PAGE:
‘Blue Valentine’ Can Depress Anyone

"Blue Valentine"

“Wait,” you say, “why is this in Oscar Talk? It wasn’t nominated for one.”

That’s right, it wasn’t. There are a few films from 2010 that got a lot of internet hype but barely got any Oscar attention, and I’m determined to figure out why. Certainly some of the smaller indie films deserve our attention just as much the Academy favorites.

Blue Valentine was actually only nominated for one Academy Award (Michelle Williams for Best Actress), and before I saw it I couldn’t understand why it didn’t get more love from the Academy. It stars notoriously powerful actors Williams and Ryan Gosling, both of whom have been nominated for Oscars before. Its script won the Chrysler Film Project in 2006, a competition awarding money for a script to be produced. So where is its Best Screenplay nomination? Why does Ryan Gosling not have another nomination under his belt?

The performances are completely naked and raw–never have I seen either actor throw themselves so completely into a performance. Gosling, I think, deserved a nomination even more than Williams, but his competition was a little stiffer this year.

It’s one of those films where dialogue is infrequent and soft, but it doesn’t matter because you can always tell what they’re saying. In that manner, the script is a total success. It never spells anything out for its viewer, but it manages to get its point across perfectly.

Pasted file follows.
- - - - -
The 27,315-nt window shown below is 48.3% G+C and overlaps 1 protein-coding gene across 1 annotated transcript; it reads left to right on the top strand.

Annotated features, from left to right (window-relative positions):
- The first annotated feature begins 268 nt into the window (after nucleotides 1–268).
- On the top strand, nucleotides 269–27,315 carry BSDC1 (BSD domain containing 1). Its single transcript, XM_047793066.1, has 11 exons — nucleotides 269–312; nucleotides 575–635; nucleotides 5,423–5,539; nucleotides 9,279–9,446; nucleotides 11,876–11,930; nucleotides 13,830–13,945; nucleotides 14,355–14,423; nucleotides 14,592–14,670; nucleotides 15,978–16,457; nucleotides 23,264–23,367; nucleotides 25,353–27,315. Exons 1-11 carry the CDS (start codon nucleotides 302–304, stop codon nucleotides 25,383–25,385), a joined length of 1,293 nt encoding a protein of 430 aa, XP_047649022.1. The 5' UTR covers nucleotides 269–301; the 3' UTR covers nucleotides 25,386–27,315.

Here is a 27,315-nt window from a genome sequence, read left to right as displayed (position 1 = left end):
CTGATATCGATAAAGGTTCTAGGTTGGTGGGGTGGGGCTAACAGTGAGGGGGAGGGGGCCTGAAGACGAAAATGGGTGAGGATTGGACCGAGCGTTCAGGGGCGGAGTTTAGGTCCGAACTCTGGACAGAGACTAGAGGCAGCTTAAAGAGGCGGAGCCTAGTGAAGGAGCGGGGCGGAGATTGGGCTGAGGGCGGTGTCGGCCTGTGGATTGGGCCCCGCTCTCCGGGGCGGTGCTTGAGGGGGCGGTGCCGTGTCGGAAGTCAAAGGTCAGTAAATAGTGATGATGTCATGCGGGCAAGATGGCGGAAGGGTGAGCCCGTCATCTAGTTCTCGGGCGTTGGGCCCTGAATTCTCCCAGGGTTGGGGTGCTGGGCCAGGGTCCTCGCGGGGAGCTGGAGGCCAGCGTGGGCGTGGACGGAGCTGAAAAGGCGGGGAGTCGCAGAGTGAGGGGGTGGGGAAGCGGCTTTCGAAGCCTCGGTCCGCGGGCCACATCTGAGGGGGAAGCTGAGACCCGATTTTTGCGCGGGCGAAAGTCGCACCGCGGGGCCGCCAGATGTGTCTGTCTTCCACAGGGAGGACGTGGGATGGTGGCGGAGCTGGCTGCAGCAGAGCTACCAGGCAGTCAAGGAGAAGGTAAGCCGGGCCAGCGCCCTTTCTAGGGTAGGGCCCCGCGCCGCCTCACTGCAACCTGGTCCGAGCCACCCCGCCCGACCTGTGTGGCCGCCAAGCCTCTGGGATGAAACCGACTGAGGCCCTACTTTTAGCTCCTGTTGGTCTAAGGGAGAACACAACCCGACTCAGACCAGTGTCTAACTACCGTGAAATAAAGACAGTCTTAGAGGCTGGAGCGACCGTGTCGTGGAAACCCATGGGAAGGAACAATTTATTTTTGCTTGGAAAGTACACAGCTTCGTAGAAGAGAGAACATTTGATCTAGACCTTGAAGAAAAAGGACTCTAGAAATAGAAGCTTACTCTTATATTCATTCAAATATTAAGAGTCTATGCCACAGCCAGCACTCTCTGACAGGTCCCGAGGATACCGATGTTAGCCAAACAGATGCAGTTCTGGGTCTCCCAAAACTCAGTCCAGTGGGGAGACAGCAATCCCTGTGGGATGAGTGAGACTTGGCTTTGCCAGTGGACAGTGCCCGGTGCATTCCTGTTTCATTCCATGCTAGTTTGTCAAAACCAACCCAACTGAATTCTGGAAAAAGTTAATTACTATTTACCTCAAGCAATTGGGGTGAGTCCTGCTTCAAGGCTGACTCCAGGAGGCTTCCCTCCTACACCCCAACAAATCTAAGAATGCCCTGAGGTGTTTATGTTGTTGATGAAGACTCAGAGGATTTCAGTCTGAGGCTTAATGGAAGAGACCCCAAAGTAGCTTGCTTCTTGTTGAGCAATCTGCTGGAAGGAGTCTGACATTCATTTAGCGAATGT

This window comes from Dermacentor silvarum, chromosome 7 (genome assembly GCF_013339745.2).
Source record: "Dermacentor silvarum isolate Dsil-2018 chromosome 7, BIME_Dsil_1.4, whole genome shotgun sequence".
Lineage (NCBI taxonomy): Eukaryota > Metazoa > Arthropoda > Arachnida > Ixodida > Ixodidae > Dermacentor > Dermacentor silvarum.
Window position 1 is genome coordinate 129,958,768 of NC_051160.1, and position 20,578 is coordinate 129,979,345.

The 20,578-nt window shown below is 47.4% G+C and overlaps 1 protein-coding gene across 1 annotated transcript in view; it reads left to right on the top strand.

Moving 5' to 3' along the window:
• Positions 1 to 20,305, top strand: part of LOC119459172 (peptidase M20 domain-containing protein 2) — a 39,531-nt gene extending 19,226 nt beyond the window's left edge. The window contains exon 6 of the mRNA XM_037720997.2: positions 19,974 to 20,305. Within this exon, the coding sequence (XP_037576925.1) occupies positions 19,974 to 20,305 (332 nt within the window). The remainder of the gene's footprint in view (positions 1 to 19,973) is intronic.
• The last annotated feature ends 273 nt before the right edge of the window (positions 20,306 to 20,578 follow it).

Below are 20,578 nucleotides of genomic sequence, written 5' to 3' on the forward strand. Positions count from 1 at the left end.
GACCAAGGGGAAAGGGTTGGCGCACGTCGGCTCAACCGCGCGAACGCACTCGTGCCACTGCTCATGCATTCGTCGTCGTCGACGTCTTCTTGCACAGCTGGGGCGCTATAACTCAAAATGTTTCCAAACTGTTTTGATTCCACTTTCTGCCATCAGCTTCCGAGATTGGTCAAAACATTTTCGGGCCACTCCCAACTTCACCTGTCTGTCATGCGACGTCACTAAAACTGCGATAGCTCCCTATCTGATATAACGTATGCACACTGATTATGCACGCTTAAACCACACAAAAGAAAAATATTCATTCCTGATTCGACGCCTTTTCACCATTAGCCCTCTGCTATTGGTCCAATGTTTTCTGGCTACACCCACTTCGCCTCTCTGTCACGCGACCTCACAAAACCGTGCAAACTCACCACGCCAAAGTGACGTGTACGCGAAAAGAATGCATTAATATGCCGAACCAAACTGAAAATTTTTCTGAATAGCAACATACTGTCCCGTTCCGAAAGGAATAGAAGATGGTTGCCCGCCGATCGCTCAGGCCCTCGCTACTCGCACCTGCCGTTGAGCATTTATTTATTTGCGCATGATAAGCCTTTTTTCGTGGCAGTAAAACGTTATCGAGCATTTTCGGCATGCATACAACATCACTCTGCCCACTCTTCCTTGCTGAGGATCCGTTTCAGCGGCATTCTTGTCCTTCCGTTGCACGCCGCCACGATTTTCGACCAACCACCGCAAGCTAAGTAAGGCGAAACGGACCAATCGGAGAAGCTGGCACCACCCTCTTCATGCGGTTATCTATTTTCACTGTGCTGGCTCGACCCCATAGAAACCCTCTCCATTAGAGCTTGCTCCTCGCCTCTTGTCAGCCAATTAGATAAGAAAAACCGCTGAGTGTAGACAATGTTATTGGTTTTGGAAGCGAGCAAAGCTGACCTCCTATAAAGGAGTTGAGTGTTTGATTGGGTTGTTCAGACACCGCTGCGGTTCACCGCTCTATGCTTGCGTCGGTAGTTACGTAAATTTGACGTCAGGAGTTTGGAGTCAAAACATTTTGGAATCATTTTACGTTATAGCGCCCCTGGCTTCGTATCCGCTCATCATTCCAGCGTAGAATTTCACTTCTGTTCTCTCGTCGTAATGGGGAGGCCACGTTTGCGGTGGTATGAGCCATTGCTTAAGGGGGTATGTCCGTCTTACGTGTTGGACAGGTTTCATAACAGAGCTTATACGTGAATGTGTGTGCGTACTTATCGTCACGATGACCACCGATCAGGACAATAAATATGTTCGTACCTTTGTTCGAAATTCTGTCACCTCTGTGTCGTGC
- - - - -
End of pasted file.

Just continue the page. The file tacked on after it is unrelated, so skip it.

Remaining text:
The film cuts between a married couple’s courtship and a weekend several years later at the presumed dissolution of their relationship. The scenes of their early and fast love are beautiful, not overdone or cliched in a single way. The later scenes are heart wrenching–the tension between them is real and so underlying that even the audience is at a loss for how to fix it.

It’s the kind of movie that can depress anyone no matter what kind of relationship they are in. Williams’ character asks, “How do you trust your feelings, when they can just disappear like that?” There is no silver lining to pick you up at the end. The film dumps you on the ground with its characters, and proves that it is true to itself.

The problem with Blue Valentine is the middle we don’t get to see. The script does not make Williams’ character relatable, no matter how hard Williams herself tries. As her husband tries everything he can think of to improve their marriage, she pushes him away. There is something in the middle we miss, and we want to know what it is, but the movie never lets us in on the secret.

I can’t say this movie deserved a nomination over one of the ten actual nominees, but I can say it has powerful performances that make it worth seeing. Just prepare to walk away from it feeling less.

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